Vesperal Liturgy of St Basil the Great: 9AM
On Holy Saturday itself, Vespers are served with the Divine Liturgy of Saint Basil the Great. This service already belongs to the Passover Sunday. It begins in the normal way with the evening psalm, the litany, the hymns following the evening Psalm 141 and the entrance with the singing of the vesperal hymn, Gladsome Light. The celebrant stands at the tomb in which lies the winding-sheet with the image of the Savior in the sleep of death.
Following the evening entrance which is made with the Book of the Gospels, fifteen readings from the Old Testament scriptures are read, all of which relate to God’s work of creation and salvation which has been summed up and fulfilled in the coming of the predicted Messiah. Besides the readings in Genesis about creation, and the passover-exodus of the Israelites in the days of Moses in Exodus, there are selections from the prophecies of Isaiah, Ezekiel, Jeremiah, Daniel, Zephaniah, and Jonah as well as from Joshua and the Books of Kings, the Canticles of Moses, and of the Three Youths found in Daniel are chanted as well.
After the Old Testament readings the celebrant intones the normal liturgical exclamation for the singing of the Thrice-Holy Hymn, but in its place the baptismal verse from Galatians is sung: As many as have been baptized into Christ have put on Christ. Alleluia (Gal 3.27).
As usual in the Divine Liturgy the epistle reading follows at this point. It is the normal baptismal selection of the Orthodox Church (Rom 6.3–11). “If we have been united with him in a death like his we shall certainly be united with him in a resurrection like his” (Rom 6.5).
At this time the royal gates are closed, and the celebrants and altar servers change their robes from the dark vestments of the passion into the bright vestments of Christ’s victory over death. At this time all vestings of the church appointments are also changed into the color signifying Christ’s triumph over sin, the devil and death. This revesting takes place while the people sing the verses of Psalm 82: “Arise O Lord and judge the earth, for to Thee belong all the nations.”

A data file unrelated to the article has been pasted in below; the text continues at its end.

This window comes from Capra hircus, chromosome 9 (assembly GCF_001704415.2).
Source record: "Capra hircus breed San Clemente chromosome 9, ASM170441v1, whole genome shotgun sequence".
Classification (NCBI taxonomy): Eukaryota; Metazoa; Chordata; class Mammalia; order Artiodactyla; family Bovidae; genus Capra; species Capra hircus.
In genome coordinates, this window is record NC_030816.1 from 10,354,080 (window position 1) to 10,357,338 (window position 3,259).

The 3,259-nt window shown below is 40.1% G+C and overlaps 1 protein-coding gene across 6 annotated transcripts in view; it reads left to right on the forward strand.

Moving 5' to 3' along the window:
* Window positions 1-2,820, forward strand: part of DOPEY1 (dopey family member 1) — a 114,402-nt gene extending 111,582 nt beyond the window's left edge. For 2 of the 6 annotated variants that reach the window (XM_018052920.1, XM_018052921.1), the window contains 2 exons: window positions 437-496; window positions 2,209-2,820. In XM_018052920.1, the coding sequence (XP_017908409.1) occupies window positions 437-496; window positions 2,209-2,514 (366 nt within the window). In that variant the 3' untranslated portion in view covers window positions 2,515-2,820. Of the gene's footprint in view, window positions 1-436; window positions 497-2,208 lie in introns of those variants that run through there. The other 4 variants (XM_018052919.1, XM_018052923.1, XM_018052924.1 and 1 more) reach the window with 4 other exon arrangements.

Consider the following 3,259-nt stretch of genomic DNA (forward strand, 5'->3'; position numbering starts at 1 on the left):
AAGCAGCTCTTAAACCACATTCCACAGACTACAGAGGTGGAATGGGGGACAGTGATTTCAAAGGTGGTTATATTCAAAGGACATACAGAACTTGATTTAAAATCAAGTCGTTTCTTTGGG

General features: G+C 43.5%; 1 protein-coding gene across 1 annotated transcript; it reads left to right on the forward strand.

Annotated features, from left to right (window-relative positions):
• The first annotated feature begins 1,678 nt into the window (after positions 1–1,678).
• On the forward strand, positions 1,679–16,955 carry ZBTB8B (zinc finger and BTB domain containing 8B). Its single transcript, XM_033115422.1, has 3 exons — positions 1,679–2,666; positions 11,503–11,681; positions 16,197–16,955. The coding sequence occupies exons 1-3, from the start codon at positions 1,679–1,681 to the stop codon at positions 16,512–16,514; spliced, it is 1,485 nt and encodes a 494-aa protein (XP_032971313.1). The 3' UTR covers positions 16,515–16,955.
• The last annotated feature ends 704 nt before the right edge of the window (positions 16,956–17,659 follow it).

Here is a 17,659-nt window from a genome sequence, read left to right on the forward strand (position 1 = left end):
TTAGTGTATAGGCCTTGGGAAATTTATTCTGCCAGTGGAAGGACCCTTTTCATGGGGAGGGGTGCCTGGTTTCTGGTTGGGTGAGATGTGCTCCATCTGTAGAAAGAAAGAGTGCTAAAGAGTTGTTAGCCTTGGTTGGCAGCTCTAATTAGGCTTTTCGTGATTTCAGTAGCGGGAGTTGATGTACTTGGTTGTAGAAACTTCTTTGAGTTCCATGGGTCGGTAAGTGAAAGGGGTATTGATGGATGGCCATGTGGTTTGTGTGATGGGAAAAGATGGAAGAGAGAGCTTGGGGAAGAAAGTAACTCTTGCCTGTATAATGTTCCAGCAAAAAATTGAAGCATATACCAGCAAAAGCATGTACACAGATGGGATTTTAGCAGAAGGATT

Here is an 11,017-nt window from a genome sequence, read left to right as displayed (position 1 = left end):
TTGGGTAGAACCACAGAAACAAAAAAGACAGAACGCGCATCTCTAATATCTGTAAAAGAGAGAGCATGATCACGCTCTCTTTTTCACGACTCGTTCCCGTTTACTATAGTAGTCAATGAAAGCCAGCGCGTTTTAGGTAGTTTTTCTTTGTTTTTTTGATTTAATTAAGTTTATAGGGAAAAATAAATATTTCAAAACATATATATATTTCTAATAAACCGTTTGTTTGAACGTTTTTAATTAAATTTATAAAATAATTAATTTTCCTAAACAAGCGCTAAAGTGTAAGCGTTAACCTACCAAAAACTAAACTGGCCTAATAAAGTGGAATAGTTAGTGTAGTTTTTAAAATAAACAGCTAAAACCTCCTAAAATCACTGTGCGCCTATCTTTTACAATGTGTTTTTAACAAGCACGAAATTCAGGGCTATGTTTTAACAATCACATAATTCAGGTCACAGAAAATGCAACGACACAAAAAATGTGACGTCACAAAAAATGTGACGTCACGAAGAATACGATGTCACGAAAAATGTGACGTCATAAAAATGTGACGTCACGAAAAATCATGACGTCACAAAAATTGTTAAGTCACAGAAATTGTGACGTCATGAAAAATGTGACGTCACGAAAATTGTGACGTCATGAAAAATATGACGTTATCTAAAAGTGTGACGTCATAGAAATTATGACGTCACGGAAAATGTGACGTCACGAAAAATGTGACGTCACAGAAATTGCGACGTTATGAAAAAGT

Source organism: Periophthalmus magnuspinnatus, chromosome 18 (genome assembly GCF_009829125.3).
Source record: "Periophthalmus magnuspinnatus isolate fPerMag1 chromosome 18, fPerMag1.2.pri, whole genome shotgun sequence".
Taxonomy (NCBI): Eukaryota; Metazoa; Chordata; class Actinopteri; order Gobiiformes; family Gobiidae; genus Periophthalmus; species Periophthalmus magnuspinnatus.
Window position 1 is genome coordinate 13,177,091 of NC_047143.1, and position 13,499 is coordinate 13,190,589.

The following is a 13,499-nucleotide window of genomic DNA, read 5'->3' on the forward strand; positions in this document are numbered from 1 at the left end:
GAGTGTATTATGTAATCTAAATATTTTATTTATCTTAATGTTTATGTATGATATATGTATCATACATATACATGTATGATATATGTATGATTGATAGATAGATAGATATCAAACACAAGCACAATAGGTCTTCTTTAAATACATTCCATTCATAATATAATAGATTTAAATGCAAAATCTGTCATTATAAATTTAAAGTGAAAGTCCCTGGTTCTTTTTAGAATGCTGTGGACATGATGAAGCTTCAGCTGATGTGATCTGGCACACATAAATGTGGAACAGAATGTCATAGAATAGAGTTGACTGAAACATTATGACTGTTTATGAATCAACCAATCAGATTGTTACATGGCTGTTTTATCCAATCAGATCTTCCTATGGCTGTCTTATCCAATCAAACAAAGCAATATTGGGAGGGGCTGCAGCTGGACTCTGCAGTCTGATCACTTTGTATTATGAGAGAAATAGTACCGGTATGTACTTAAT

After the solemn chanting of the psalm verses, to which are often added the hymn glorifying Christ as the New Passover, the Living Sacrifice who is slain, the Lamb of God who takes away the sins of the world; the celebrants emerge from the altar to announce over the tomb of Christ the glad tidings of his victorious triumph over death and his command to the apostles: “Make disciples of all nations baptizing them in the name of the Father and of the Son and of the Holy Spirit, teaching them to observe all that I have commanded . . .” (Mt 28.1.20). This Gospel text is also the reading of the baptismal ceremony of the Orthodox Church.
The Divine Liturgy then continues in the brilliance of Christ’s destruction of death. The following song replaces the Cherubic Hymn of the offertory:
Let all mortal flesh keep silent and in fear and trembling stand, pondering nothing earthly-minded. For the King of Kings and the Lord of Lords comes to be slain, to give himself as food to the faithful.
Before him go the ranks of angels: all the principalities and powers, the many-eyed cherubim and the six-winged seraphim, covering their faces, singing the hymn: Alleluia! Alleluia! Alleluia!
In place of the Hymn to the Theotokos, the ninth ode of the matinal canon is sung once again: “Lament not for Me, Mother . . . for I will arise” (see above). The communion hymn is the line of the psalm: “The Lord awoke as one asleep, and arose saving us” (Ps 78.65).
The Divine Liturgy is fulfilled in the communion with him who lies dead in his human body, and yet is enthroned eternally with God the Father; the one who, as the Creator and Life of the World, destroys death by his life-creating death. His tomb—which still stands in the center of the church—is shown to be, as the Liturgy calls it: the fountain of our resurrection.
Originally this Liturgy was the Easter baptismal liturgy of Christians. It remains today as the annual experience for every Christian of his own dying and rising with the Lord.
But if we have died with Christ, we believe that we shall also live with Him. For we know that Christ being raised from the dead will never die again; death no longer has dominion over Him (Rom 6.8–9).
Christ lies dead, yet he is alive. He is in the tomb, but already he is “trampling down death by death, and upon those in the tombs bestowing life.” There is nothing more to do now but to live through the evening of the Blessed Sabbath on which Christ sleeps, awaiting the midnight hour when the Day of our Lord will begin to dawn upon us, and the night full of light will come when we will proclaim with the angel: “He is risen, he is not here; see the tomb where they laid him” (Mk 16.6).